A news item by the BBC has led many viewers to my blog in recent days. According to a recent report, primary teachers in Great Britain are scared of math, which results in poor math teaching.
I can’t say much about primary teachers, especially in Great Britain, but in 2006 I consulted with about 100 teachers of adult numeracy, GED and Adult Basic Education math classes (whole numbers through algebra) about bringing their teaching practices into line with research findings. I didn’t find them scared of math, but I did find specific barriers that prevented them from improving their teaching practice. (You will find a fuller description of my study in the introduction to Changing the Way We Teach Math.)
As a basis for discussion with these math instructors, I used principles from “Instructional Strategies for Teaching Adult Numeracy Skills” by Lynda Ginsburg and Iddo Gal. They include strategies such as determining what learners know before beginning instruction on a topic; looking at learners’ attitudes about math; using manipulatives; developing skills in estimation and mental math; group work; providing opportunities for learners to talk about math; and using real life math problems to promote the transfer of math learning.
Everyone knows what the “best practices” are
Almost without exception, the instructors I talked with were familiar with all of those strategies, and generally agreed that they would be effective, yet by and large THEY DID NOT USE THEM.
Instructors want to change their practice
When I asked the 100 instructors which of the strategies they didn’t currently use, but would like to adopt, two of the top four choices were content oriented: Instructors were interested in using concrete and visual activities, and in using real life contexts for problem solving. The other two of the top four choices were about process: providing opportunities for group work, and developing a shared power relationship with students.
What gets in the way?
I asked them what barriers they faced in implementing the strategies that they said they would like to use. As expected, they said that time constraints (cited by 21 instructors) and a rigid curriculum (5) got in their way. Grant Wiggins has an interesting post about dealing with these issues.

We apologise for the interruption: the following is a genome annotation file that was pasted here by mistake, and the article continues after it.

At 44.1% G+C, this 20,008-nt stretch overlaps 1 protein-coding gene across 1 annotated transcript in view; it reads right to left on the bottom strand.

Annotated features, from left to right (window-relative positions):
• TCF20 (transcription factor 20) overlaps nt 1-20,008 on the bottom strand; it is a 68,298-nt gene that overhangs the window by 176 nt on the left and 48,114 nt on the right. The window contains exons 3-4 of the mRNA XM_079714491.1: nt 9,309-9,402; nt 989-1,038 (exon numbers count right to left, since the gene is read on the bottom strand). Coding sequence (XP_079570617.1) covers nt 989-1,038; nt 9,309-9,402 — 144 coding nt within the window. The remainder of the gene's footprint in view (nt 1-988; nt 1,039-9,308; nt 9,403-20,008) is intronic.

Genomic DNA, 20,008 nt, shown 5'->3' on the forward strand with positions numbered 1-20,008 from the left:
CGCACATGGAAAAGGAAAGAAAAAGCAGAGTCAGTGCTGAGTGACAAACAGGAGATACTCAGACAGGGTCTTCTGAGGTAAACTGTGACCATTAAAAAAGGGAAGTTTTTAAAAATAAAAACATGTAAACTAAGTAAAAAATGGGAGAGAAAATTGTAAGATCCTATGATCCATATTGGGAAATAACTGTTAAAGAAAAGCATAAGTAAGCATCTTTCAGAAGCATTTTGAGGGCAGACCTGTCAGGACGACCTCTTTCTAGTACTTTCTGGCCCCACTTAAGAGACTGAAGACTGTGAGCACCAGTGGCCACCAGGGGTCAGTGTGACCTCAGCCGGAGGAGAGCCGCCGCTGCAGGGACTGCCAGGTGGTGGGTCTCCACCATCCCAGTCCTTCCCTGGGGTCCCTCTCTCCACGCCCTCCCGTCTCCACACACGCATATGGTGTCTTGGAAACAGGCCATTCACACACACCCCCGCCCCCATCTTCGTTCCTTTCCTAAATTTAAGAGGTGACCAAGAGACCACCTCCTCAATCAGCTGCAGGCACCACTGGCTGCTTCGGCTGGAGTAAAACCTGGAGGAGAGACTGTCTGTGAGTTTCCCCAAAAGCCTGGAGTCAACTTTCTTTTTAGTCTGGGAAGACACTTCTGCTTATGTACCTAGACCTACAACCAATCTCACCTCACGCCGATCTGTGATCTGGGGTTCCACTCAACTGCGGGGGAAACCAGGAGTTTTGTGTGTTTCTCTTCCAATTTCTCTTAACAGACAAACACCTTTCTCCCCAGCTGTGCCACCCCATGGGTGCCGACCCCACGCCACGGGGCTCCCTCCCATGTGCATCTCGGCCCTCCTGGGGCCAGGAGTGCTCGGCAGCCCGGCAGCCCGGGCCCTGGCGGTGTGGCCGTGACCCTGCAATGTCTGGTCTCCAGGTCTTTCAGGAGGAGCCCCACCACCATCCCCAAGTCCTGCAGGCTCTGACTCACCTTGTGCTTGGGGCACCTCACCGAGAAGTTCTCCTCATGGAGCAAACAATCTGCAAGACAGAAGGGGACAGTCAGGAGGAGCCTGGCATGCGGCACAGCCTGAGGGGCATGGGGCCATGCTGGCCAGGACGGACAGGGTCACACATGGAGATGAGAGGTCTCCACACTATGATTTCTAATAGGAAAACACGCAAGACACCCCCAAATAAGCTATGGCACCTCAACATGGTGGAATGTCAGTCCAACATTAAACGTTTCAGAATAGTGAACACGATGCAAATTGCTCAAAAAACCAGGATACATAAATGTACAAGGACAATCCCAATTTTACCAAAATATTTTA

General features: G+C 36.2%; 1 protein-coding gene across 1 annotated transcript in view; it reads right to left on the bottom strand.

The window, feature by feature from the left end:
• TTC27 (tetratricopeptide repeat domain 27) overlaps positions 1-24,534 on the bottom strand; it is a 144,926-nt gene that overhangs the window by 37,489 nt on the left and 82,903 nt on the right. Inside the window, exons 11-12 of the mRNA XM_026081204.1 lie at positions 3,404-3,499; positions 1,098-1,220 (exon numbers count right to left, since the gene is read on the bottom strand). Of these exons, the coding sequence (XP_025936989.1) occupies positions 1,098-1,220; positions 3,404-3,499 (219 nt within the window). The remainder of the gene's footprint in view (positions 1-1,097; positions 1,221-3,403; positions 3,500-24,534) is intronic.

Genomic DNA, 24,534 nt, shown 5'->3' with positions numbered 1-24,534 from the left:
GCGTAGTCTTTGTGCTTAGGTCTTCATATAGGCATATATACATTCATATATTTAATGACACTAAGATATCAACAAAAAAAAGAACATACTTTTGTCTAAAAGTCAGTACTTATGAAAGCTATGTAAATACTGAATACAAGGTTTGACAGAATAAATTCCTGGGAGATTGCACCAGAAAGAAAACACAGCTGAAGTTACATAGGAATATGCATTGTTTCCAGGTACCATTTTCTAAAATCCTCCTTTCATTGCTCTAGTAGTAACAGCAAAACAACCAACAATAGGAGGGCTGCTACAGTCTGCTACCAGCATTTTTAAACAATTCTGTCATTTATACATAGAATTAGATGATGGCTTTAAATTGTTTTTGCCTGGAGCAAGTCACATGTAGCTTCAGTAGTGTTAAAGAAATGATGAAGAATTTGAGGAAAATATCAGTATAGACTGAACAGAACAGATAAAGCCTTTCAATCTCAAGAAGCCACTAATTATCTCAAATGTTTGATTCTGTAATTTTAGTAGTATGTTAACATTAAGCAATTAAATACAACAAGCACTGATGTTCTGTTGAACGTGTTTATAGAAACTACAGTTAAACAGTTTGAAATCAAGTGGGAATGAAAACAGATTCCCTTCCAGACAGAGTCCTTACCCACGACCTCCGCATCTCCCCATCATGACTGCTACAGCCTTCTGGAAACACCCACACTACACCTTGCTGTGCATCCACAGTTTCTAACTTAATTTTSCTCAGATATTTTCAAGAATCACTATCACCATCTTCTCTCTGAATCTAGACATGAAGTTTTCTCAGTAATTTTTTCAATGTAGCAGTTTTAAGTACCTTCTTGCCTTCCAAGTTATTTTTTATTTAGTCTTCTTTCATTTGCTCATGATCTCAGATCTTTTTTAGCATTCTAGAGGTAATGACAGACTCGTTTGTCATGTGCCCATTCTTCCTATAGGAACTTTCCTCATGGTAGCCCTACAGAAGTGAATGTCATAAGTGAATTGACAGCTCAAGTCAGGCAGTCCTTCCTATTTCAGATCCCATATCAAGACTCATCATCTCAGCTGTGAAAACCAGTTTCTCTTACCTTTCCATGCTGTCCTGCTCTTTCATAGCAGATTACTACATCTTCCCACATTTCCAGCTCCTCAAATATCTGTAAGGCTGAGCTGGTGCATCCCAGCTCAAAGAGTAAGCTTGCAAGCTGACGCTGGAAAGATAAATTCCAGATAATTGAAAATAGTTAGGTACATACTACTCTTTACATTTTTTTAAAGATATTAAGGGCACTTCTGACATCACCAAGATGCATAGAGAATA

Even more instructors, however, cited process barriers in implementing their chosen strategies: student resistance (22) and the instructor’s lack of training, or discomfort (9).
No one mentioned instructor resistance to changing their practice, but I suspect that “time constraints” and “rigid curriculum” mask some instructor resistance to dealing with student resistance, emotions, and the drama of group work.
What makes these strategies difficult to implement?
Many (dare I say most?) math classes in literacy, ABE and GED programs are still taught in the old-fashioned way, with power centered in the teacher, and the text and the test governing the content and method.
In order to understand why instructors find it difficult to change the way they teach, let’s take a closer look at the strategies promoted as best practices.
Many of them ask both teachers and students to step out of their usual roles, and change is always difficult. Some of them ask teachers to make themselves vulnerable, and to deal with emotions, their own and their students’. Some of them ask teachers to rely on their students’ knowledge of things the teacher does not and possibly cannot know. Some of them ask students to be open about their lack of knowledge and skills, lacks they have been hiding for years. Some of them are in conflict with the needs and assumptions of administration and funding bodies, which want to count completions and register grades. A need for revolutionary thinking
I think that we have to name the problems of implementation more clearly before we can adopt these strategies, before we can change our practice to bring it into line with research and theory.
In naming and describing the barriers to implementation, however, we must be revolutionaries in our approach, for a revolution in practice is necessary. We must be willing to look at the factors that make instructors resistant to change. We must be willing to look at why instructors and administrators are unwilling to have the messiness of real numeracy learning come into their classrooms.
Finally, we must be willing to work with students to find out what invitations to participate need to be sent, how bridges can be built, what it will take for students to believe that we are willing to change, and that the change will be beneficial.
A scary prospect indeed.
Posted on September 2, 2013
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